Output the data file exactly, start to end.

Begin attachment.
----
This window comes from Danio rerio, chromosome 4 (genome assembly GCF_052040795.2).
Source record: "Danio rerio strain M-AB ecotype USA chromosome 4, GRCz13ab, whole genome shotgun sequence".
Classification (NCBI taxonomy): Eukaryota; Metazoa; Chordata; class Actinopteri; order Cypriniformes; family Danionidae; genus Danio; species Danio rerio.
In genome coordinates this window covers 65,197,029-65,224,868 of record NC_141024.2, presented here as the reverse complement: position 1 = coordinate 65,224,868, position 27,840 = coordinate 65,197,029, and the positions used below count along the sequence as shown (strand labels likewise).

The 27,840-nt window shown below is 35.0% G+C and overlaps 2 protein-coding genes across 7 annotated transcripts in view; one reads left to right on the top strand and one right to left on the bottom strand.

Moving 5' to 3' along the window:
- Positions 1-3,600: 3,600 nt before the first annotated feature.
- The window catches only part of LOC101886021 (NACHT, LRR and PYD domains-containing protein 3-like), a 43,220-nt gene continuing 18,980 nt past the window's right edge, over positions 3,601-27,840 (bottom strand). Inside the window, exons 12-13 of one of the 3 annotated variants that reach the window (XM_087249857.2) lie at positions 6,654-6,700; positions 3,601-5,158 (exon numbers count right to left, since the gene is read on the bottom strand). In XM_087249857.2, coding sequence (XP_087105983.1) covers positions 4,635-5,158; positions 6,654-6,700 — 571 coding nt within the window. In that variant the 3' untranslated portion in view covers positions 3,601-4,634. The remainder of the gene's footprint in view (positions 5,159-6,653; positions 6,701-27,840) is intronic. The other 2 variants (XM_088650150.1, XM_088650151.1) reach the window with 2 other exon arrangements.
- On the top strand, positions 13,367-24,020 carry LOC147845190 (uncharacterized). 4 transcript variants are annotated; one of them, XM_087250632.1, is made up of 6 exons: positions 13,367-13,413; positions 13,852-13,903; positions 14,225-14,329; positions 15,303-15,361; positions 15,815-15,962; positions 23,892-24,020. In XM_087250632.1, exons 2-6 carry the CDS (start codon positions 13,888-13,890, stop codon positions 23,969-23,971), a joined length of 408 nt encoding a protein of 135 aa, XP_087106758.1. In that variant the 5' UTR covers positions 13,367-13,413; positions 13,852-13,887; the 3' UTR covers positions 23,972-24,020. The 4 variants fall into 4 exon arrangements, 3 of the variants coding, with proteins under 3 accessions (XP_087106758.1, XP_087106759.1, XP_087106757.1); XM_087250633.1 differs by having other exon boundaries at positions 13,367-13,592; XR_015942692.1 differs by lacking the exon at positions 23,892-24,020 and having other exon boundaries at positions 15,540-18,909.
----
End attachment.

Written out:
This window comes from Danio rerio, chromosome 4 (genome assembly GCF_052040795.2).
Source record: "Danio rerio strain M-AB ecotype USA chromosome 4, GRCz13ab, whole genome shotgun sequence".
Classification (NCBI taxonomy): Eukaryota; Metazoa; Chordata; class Actinopteri; order Cypriniformes; family Danionidae; genus Danio; species Danio rerio.
In genome coordinates this window covers 65,197,029-65,224,868 of record NC_141024.2, presented here as the reverse complement: position 1 = coordinate 65,224,868, position 27,840 = coordinate 65,197,029, and the positions used below count along the sequence as shown (strand labels likewise).

The 27,840-nt window shown below is 35.0% G+C and overlaps 2 protein-coding genes across 7 annotated transcripts in view; one reads left to right on the top strand and one right to left on the bottom strand.

Moving 5' to 3' along the window:
- Positions 1-3,600: 3,600 nt before the first annotated feature.
- The window catches only part of LOC101886021 (NACHT, LRR and PYD domains-containing protein 3-like), a 43,220-nt gene continuing 18,980 nt past the window's right edge, over positions 3,601-27,840 (bottom strand). Inside the window, exons 12-13 of one of the 3 annotated variants that reach the window (XM_087249857.2) lie at positions 6,654-6,700; positions 3,601-5,158 (exon numbers count right to left, since the gene is read on the bottom strand). In XM_087249857.2, coding sequence (XP_087105983.1) covers positions 4,635-5,158; positions 6,654-6,700 — 571 coding nt within the window. In that variant the 3' untranslated portion in view covers positions 3,601-4,634. The remainder of the gene's footprint in view (positions 5,159-6,653; positions 6,701-27,840) is intronic. The other 2 variants (XM_088650150.1, XM_088650151.1) reach the window with 2 other exon arrangements.
- On the top strand, positions 13,367-24,020 carry LOC147845190 (uncharacterized). 4 transcript variants are annotated; one of them, XM_087250632.1, is made up of 6 exons: positions 13,367-13,413; positions 13,852-13,903; positions 14,225-14,329; positions 15,303-15,361; positions 15,815-15,962; positions 23,892-24,020. In XM_087250632.1, exons 2-6 carry the CDS (start codon positions 13,888-13,890, stop codon positions 23,969-23,971), a joined length of 408 nt encoding a protein of 135 aa, XP_087106758.1. In that variant the 5' UTR covers positions 13,367-13,413; positions 13,852-13,887; the 3' UTR covers positions 23,972-24,020. The 4 variants fall into 4 exon arrangements, 3 of the variants coding, with proteins under 3 accessions (XP_087106758.1, XP_087106759.1, XP_087106757.1); XM_087250633.1 differs by having other exon boundaries at positions 13,367-13,592; XR_015942692.1 differs by lacking the exon at positions 23,892-24,020 and having other exon boundaries at positions 15,540-18,909.